You'd be forgiven for thinking the ATIV S was another of Samsung's many Android devices.
Much of that apparent kinship with the Galaxy S III is visible from the front: if it weren't for the Windows logo stamped prominently on the home button, you'd be forgiven for thinking the ATIV S was another of Samsung's many Android devices. It's that close. Spin it around, however, and you'll realize that it's not mimicking its siblings quite so literally. The brushed-metal effect on the back isn't real, but it doesn't have to be -- the result is a smartphone that could very nearly be called handsome, if a bit flashy. Build quality doesn't suffer, as it still feels very sturdy, and those swaths of metallic gray help minimize (though not completely eliminate) fingerprint smudges. Gorilla Glass 2 kept the front of the phone pristine during our testing.
Some may just like the feel of the ATIV S in their palms. While it's touting a larger screen than the 4.5-inch Lumia 920, it's easier to hold courtesy of its textured finish and thinner (0.34-inch), lighter (4.8-ounce) body. Your experience may vary, but we weren't as afraid of an impending drop when using Samsung's phone one-handed. For that matter, the interface itself is easier to navigate one-handed versus the Galaxy S III. The subtle design changes, along with Windows Phone's larger UI elements, reduce the chances of launching something by accident and put your intended target just that much closer.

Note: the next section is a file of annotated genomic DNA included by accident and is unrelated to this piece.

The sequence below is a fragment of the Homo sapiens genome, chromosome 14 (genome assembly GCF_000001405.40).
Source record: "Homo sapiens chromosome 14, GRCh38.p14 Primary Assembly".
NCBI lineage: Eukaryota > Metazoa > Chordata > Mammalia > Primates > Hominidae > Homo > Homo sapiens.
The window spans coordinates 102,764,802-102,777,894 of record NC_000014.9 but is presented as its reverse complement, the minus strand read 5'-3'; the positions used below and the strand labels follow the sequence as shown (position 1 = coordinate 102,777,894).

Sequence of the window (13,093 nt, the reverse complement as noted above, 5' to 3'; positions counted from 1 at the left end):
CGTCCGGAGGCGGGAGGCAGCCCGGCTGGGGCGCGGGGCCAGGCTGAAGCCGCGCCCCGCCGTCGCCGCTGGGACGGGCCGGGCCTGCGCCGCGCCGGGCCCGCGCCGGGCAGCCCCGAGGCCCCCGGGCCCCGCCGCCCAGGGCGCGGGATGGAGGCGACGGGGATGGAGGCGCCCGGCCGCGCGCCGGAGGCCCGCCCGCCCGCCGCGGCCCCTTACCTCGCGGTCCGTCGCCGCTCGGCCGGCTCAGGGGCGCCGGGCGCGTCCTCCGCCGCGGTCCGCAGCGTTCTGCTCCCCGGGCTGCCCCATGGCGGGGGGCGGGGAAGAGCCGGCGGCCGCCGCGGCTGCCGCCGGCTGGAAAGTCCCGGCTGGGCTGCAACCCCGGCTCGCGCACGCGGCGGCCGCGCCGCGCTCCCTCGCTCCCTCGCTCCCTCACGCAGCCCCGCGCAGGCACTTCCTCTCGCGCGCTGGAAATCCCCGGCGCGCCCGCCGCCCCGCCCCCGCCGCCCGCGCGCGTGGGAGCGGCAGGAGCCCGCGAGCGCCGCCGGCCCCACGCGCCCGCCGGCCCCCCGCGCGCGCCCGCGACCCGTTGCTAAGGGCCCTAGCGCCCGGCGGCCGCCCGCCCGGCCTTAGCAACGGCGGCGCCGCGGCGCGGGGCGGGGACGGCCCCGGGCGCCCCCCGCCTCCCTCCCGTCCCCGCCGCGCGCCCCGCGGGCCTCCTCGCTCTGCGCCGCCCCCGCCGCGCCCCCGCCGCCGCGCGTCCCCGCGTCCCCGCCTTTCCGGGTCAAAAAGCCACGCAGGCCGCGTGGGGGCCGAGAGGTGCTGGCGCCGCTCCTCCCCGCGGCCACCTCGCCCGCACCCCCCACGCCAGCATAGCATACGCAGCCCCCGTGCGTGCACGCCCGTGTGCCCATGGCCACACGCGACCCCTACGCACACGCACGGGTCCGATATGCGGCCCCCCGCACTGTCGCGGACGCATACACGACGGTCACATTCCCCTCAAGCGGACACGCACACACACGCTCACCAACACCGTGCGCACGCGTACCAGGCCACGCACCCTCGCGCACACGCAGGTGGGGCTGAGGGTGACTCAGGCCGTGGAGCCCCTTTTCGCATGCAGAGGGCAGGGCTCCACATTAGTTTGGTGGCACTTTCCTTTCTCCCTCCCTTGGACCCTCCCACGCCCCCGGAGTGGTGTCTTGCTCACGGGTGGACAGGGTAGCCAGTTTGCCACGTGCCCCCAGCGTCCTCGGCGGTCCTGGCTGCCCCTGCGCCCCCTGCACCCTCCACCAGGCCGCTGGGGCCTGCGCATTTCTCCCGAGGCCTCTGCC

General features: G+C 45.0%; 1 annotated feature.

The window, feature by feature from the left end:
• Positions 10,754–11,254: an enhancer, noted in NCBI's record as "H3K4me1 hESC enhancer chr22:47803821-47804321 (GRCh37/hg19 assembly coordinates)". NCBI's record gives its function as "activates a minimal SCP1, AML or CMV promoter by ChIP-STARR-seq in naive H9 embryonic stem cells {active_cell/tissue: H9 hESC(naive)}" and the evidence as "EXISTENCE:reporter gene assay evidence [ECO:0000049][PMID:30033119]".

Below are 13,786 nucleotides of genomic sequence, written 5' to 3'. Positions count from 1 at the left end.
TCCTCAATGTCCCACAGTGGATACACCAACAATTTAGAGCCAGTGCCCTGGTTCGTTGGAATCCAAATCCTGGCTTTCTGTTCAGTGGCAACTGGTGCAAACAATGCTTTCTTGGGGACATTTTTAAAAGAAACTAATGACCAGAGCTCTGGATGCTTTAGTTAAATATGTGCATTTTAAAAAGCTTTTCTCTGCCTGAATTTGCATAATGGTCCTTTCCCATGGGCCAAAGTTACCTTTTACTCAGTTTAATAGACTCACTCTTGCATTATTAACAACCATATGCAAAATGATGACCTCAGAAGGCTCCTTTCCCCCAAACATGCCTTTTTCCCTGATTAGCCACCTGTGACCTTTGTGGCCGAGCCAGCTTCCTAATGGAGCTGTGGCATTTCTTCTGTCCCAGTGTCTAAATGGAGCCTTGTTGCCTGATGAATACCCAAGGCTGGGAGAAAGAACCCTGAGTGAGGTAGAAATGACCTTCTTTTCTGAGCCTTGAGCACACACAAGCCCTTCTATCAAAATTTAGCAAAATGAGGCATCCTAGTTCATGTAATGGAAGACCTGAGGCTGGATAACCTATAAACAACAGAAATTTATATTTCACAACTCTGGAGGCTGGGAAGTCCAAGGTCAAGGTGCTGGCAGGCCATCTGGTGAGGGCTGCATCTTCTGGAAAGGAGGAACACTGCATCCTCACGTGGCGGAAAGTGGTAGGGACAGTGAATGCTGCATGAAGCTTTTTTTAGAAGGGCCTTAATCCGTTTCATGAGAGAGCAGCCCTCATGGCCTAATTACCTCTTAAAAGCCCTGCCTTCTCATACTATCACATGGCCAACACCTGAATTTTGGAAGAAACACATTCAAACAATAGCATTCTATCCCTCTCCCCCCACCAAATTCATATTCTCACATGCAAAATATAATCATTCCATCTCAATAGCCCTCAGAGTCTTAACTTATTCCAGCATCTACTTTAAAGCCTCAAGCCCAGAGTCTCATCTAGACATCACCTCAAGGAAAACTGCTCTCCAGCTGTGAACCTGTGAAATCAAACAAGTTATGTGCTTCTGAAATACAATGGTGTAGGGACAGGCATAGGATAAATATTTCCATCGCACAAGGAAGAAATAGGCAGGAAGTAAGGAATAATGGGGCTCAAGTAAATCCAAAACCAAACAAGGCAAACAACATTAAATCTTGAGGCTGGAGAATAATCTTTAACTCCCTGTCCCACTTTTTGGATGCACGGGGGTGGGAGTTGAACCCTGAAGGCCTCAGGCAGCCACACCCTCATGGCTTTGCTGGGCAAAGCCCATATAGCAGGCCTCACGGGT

Few will be surprised by the ports and controls around the device, which very closely follow both Microsoft and Samsung's guidelines. Not that this is necessarily a problem, mind you. Up top is the standard headphone jack, while the bottom has a typical micro-USB port. The main speaker is located on the back and isn't especially loud, although it's certainly audible from across a quiet room. We occasionally hit the volume rocker on the left by accident, but we had no such trouble with the right side's camera button and didn't struggle to reach the power button, like we did with the Windows Phone 8X. The capacitive back and search buttons at the bottom are almost too easy to graze, however.
The real highlight may be what's just under the surface. Unlike what we've seen with HTC and Nokia's highest-end Windows Phone devices, the ATIV S gives expansion a big, friendly hug. Pop off the rear cover and you'll find not just a space for a micro-SIM, but also a microSD slot and a removable battery. Some buyers may not need to hear anything more than this, really. We know many who refuse to buy a phone that can't grow with their needs, and they'll appreciate the opportunity to go beyond the 16GB of built-in storage (up to 48GB total) as well as carry a spare battery for particularly hectic days. The result won't be as capacious as 64GB models of the iPhone 5 or One X+, but it won't cost as much, either.
As we've mentioned, the ATIV doesn't usher in any great revolution in processing power. It uses the same dual-core, 1.5GHz Snapdragon S4 chip we've seen in some Galaxy S III variants, as well as many early Windows Phone 8 handsets. It sticks to 1GB of RAM rather than the 2GB of some of its Android brethren, but then again, there's less demand for the extra headroom. NFC is built in and once again uses the battery as the antenna.